Cognition, Health, and Well-Being in a Rural Sub-Saharan African Population
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Cognitive health is an important dimension of well-being in older ages, but few studies have investigated the demography of cognitive health in sub-Saharan Africa’s growing population of mature adults (= persons aged 45+). We use data from the Malawi Longitudinal Study of Families and Health to document the age and gender patterns of cognitive health, the contextual and life-course correlates of poor cognitive health, and the understudied linkages between cognitive and physical/mental well-being. Surprisingly, the age pattern of decline in cognitive health is broadly similar to that observed in the USA. We also find that women have substantially worse cognitive health than men and experience a steeper age gradient in cognitive ability. Strong social ties and exposure to socially complex environments are associated with higher cognitive health, as is higher socioeconomic status. Poor cognitive health is associated with adverse social and economic well-being outcomes such as less nutrition intake, lower income, and reduced work efforts even in this subsistence agriculture context. Lower levels of cognitive health are also strongly associated with increased levels of depression and anxiety and are associated with worse physical health measured through both self-reports and physical performance. Our findings suggest that cognition plays a key—but understudied—role in shaping late-life well-being in low-income populations.
KeywordsCognitive health Aging Sub-Saharan Africa Mental health Physical health
The first wave of the MLSFH was funded by the Rockefeller Foundation. Subsequent funding has been provided by the NICHD (Grants R01 HD053781, R01 HD/MH041713, R01 HD37276, R01 HD044228, R21 HD050652, R03 HD058976, R21 HD050652, R21 HD071471) and has been supported by pilot grants from the Population Studies Center (PSC), Population Aging Research Center (PARC), the Boettner Center for Pensions and Retirement Security, the Institute on Aging and the Center for AIDS Research (CFAR), all at the University of Pennsylvania, supported by among other sources NIH Grants NICHD R24 HD044964, NIA P30 AG12836, NIAID AI 045008. The project also received funding from the University of Pennsylvania Research Foundation. We are also grateful for pilot funding received through the Penn Center for AIDS Research (CFAR), supported by NIAID AI 045008, and the Penn Institute on Aging. Part of this research was also supported by the Swiss Agency for Development and Cooperation (SDC) and the Swiss National Science Foundation through the Swiss Programme for Research on Global Issues for Development (SFF R4d Programme, Grant Number: 400640_160374). NICHD R01HD053781 is the only grant that provided direct support for the writing of this manuscript.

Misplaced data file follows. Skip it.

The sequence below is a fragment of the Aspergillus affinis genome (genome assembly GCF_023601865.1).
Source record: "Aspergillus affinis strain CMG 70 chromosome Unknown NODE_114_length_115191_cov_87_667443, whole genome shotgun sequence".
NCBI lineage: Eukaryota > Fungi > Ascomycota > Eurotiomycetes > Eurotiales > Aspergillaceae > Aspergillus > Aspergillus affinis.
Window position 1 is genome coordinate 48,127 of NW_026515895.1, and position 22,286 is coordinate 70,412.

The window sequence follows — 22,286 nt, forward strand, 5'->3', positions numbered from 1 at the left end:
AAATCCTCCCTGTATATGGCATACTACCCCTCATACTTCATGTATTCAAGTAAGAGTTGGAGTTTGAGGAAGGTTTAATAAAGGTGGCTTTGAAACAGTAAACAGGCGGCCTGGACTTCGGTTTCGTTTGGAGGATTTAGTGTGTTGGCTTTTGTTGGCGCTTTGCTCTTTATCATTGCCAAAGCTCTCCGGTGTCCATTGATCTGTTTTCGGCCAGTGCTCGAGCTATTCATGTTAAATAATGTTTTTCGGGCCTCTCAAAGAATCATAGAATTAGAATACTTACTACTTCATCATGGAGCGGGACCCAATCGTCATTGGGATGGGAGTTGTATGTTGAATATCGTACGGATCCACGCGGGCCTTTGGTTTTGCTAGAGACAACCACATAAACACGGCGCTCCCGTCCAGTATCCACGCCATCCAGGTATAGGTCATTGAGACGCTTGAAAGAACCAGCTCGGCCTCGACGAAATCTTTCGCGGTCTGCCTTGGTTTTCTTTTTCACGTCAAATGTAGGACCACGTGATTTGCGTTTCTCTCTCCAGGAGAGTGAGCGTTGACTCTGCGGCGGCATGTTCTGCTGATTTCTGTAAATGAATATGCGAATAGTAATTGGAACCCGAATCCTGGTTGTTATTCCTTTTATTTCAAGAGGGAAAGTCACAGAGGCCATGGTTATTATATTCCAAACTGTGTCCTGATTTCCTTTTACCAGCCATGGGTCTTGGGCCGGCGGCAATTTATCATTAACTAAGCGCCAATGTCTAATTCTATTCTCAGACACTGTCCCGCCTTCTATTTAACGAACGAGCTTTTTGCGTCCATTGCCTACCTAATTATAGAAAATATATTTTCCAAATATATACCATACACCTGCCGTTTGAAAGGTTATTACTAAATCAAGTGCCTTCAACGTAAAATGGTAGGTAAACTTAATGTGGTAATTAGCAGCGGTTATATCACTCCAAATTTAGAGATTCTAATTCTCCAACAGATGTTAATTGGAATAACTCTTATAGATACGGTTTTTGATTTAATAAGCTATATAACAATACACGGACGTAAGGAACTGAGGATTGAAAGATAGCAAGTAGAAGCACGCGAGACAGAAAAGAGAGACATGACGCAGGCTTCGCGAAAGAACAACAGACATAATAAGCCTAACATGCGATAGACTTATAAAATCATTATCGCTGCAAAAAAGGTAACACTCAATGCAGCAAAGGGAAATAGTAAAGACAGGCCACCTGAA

Compliance with Ethical Standards
Conflict of interest
The authors declare no competing interests, and the funders had no role in the design of the study, the analysis of the data, or the decision to present the results.
The data collection and research conducted by MLSFH was approved by the Institutional Review Board (IRB) at the University of Pennsylvania and, in Malawi, by the College of Medicine Research Ethics Committee (COMREC) or the National Health Sciences Research Committee (NHSRC).
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